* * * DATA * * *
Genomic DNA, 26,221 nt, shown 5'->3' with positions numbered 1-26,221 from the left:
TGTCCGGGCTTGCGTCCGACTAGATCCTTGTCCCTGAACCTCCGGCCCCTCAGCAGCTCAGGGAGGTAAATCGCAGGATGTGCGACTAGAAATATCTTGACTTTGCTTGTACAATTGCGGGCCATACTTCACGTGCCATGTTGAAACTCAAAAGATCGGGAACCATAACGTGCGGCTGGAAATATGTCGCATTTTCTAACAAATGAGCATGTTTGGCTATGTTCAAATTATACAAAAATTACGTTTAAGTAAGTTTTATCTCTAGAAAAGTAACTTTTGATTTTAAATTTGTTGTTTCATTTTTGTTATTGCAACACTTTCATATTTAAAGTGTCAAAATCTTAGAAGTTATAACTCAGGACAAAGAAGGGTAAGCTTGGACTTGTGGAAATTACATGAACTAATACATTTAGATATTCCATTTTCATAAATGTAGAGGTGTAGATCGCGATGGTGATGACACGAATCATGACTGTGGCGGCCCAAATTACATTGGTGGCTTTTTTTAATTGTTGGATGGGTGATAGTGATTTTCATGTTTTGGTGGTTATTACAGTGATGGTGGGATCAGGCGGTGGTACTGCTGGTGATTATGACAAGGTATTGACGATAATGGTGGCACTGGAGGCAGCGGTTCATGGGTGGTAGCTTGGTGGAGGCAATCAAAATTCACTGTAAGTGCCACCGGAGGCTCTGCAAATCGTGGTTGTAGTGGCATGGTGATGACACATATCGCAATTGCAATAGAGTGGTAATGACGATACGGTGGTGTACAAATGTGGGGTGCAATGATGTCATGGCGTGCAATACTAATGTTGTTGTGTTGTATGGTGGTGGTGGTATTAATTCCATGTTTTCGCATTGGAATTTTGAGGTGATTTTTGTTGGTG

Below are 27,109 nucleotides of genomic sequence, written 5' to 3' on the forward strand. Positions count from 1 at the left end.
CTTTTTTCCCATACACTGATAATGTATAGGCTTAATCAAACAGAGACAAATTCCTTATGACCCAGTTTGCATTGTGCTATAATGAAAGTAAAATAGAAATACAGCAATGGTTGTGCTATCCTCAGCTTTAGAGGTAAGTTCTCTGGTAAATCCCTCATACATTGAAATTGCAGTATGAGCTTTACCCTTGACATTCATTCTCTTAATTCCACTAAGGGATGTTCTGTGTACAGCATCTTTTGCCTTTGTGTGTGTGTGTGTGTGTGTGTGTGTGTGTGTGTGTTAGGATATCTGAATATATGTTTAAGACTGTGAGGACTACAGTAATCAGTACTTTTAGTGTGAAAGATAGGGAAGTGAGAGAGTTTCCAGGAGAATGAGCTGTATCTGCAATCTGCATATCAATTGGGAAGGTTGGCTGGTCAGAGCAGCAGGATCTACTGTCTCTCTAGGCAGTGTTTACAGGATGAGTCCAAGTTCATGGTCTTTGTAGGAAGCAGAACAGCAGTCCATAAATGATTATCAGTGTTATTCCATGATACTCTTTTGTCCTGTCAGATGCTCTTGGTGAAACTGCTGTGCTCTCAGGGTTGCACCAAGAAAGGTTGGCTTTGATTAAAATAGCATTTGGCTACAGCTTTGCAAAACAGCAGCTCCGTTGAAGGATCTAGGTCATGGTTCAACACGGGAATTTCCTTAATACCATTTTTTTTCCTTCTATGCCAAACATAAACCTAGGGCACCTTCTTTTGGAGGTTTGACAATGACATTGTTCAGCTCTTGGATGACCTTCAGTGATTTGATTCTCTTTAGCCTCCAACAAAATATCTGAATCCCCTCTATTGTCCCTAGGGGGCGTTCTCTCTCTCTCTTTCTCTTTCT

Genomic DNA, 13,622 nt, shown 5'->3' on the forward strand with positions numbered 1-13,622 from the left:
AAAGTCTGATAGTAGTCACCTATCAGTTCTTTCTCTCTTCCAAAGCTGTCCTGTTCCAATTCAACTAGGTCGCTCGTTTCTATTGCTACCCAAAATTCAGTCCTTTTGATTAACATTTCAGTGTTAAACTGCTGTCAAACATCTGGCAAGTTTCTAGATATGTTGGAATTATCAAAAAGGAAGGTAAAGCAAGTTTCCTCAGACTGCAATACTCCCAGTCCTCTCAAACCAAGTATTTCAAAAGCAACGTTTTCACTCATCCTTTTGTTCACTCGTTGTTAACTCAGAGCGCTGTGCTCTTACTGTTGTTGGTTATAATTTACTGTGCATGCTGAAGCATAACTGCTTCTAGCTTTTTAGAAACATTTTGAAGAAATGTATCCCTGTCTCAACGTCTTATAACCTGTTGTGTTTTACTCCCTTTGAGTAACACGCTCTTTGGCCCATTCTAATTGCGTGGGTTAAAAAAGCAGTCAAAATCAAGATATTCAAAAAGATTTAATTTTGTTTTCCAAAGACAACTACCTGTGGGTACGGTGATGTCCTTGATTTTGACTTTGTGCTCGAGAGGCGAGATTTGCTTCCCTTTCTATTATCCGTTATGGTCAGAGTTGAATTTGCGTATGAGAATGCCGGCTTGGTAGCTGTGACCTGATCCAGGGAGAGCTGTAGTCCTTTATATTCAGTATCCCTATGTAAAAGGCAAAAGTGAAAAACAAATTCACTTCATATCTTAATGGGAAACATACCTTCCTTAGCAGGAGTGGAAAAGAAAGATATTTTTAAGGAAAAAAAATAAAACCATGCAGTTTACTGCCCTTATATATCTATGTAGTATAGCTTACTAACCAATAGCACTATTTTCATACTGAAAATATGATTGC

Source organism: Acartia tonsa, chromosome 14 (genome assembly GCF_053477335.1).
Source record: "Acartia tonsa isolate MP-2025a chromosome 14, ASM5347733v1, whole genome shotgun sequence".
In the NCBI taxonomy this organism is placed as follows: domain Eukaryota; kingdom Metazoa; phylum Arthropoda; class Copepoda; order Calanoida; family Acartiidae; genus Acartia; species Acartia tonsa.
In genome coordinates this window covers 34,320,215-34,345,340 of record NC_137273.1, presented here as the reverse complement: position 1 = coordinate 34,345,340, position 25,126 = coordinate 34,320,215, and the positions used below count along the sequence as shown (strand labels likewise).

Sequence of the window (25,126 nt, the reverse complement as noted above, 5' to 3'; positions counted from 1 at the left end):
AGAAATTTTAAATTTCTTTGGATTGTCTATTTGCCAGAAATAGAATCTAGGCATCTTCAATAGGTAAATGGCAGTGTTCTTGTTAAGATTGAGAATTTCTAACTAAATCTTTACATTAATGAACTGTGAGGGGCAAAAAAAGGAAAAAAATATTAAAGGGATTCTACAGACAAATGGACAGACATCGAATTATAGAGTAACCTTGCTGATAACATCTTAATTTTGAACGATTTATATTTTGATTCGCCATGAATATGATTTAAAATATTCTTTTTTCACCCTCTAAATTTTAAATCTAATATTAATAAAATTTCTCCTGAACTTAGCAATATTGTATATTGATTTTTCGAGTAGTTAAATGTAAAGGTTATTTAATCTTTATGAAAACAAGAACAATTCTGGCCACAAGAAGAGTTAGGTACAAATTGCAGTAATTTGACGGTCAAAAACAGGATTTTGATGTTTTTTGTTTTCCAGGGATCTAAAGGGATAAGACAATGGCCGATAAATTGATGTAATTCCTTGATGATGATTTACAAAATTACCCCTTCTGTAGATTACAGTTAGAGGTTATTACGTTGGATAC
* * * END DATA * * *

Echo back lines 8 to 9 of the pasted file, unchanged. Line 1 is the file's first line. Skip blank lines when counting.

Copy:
Source record: "Acartia tonsa isolate MP-2025a chromosome 14, ASM5347733v1, whole genome shotgun sequence".
In the NCBI taxonomy this organism is placed as follows: domain Eukaryota; kingdom Metazoa; phylum Arthropoda; class Copepoda; order Calanoida; family Acartiidae; genus Acartia; species Acartia tonsa.